July 28, 2014

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Can Corporate Sustainability & Economic Growth Coexist?


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HP Living ProgressGenerating 7.2 million impressions.

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What Does it Mean
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Earthwards: Johnson & Johnson’s Drive Toward a Healthy Future

We wanted to help our product development teams better understand how lifecycle thinking can result in greener products with science-based claims that help our marketing colleagues better tell our sustainability story.

Keith_sutter

Sustainability is no longer a fleeting trend. It is becoming a standard practice of companies both large and small, across multiple industries here in the United States and around the world. The health care sector is no different. While the safety and efficacy of health and personal care products will always be paramount, people today are increasingly interested in the sustainability of the products they purchase.

This series is about EARTHWARDS®, a Johnson & Johnson program designed to promote greener product development throughout the enterprise. You will hear from employees at Johnson & Johnson and its Family of Companies, including some of the sustainability advocates who helped build and evolve the program over the years; brand managers and R&D leaders who collaborate to design greener products; and external corporate social responsibility (CSR) experts who will provide their own unique perspectives on sustainable product development at Johnson & Johnson, including independent reporting by CSRwire's Editorial Director Aman Singh.

In part one, Keith Sutter, Senior Product Director of Sustainable Brand Marketing, introduces us to the Earthwards® process and gives us a peek into the origins of the program.

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Every product has a footprint, from the raw materials sourced and energy and water used during production, to the impacts of packaging, distribution and disposal. In fact, the only way to really eliminate environmental impacts would be to stop making and using products altogether. But chances are we will continue to use products – whether it’s to shampoo and condition our hair, place a bandage on a scraped knee, take medicine when we aren’t well, or be healed with the help of a surgical device.

Every company is faced with this balancing act of making products to meet consumer needs but also addressing inherent impacts of their products. So, what if we change the way products are made so that they have less of an environmental impact?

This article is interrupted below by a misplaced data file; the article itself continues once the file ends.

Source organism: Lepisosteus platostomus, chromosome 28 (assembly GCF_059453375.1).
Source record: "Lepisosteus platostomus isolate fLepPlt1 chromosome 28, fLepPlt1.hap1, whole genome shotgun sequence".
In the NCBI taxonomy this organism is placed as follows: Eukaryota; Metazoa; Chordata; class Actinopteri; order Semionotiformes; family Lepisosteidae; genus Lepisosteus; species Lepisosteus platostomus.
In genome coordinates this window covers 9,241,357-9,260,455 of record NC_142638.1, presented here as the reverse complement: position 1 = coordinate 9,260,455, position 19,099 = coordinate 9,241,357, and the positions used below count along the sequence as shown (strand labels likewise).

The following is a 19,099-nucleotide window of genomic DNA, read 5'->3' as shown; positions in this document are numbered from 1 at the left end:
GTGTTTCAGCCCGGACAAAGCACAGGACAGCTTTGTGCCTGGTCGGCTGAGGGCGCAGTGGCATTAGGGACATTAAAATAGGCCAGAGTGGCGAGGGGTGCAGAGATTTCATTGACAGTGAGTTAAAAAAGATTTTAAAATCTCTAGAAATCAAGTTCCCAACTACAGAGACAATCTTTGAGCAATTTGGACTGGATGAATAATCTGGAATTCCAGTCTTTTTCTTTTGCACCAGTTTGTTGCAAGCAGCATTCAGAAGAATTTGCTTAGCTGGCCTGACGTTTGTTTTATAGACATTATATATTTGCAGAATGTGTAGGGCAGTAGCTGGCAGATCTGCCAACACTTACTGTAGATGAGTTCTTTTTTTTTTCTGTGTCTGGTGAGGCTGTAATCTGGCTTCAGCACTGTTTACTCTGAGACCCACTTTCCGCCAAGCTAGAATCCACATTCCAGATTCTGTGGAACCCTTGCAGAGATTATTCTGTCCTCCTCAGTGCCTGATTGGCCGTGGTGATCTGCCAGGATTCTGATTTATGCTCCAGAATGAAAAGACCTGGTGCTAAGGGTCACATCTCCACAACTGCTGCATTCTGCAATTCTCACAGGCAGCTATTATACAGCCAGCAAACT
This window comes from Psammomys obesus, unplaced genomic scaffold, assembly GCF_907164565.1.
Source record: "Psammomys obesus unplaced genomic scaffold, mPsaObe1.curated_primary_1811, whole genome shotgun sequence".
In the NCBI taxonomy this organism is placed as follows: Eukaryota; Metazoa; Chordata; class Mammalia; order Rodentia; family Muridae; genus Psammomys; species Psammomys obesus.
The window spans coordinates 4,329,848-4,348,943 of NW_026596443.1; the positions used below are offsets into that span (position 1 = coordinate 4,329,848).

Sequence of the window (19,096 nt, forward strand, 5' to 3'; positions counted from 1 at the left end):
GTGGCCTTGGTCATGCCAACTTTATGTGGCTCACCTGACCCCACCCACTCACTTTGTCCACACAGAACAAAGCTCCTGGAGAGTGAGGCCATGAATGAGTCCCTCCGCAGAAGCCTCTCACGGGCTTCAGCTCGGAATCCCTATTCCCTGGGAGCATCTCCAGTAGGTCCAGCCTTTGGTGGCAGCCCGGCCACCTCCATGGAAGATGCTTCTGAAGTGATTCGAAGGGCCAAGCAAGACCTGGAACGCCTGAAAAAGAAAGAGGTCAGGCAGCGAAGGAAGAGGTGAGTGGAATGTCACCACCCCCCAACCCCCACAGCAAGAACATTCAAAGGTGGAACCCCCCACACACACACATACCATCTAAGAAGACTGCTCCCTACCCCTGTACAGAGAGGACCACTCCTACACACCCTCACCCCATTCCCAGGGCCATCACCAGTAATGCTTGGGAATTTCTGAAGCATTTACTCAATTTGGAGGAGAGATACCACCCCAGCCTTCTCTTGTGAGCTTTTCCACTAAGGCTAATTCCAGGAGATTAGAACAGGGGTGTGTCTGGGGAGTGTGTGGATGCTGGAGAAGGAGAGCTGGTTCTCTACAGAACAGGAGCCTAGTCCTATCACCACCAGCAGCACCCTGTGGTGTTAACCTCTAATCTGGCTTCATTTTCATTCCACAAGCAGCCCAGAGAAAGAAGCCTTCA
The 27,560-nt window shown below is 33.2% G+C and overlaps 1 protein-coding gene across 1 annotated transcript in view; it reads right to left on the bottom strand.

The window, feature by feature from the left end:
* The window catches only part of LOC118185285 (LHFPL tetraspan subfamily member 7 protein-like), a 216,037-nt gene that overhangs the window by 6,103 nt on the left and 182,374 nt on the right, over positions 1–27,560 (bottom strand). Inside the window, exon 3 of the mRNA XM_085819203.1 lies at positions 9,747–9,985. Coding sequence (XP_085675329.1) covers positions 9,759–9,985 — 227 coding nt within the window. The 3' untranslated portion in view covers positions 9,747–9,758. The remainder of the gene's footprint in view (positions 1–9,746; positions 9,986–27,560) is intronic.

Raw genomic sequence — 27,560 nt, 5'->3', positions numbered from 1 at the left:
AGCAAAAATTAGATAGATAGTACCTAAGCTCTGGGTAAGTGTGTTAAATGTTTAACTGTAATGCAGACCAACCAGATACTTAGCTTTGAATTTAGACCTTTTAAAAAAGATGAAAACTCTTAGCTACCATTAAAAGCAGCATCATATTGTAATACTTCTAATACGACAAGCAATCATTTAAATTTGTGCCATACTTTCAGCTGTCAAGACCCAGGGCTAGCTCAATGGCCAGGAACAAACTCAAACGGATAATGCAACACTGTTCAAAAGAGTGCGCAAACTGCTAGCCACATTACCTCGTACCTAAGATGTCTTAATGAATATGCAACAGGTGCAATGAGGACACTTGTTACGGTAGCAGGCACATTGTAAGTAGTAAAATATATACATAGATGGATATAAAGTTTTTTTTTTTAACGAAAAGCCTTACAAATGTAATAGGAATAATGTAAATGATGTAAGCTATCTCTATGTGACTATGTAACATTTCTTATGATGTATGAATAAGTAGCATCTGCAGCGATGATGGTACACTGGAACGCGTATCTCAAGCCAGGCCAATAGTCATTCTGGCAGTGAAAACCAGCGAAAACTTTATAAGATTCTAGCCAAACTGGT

It was this thinking that led my colleagues to introduce the Earthwards process at Johnson & Johnson, Johnson & Johnson's Earthwardswhich was designed to foster product stewardship and sustainable product innovation throughout the enterprise, including 250 operating companies across our Consumer Products, Pharmaceuticals and Medical Devices & Diagnostics sectors. We’ve made strides since the program launched in 2009, and are proud to be providing our customers more sustainable products using our robust product stewardship effort that has been externally-validated.

Earthwards®: The Beginning

At Johnson & Johnson, our highest priority is the health of people and the planet. This is why we established Healthy Future 2015, our sustainability roadmap for the future that includes enterprise-wide goals to reduce our environmental impacts. We’ve had specific sustainability goals in place since the early 1990s, but our commitment to the environment dates back to our origins and our Credo:

We must maintain in good order the property we are privileged to use, protecting the environment and natural resources.

One way we strive to reduce our environmental impact is by improving the sustainable design of our products. Our first venture into greener product design was in the late '90s, when we launched a sustainability at Johnson & JohnsonDesign for the Environment program.

We had some early successes, such as eliminating more than 3,000 tons of polyvinyl chloride (PVC) from our packaging from 2005-2010, but we were convinced we could go further with this and really challenge ourselves. We also recognized the realities of today’s competitive marketplace, in which sustainability can be a tie-breaker, a differentiator, or a reason to believe.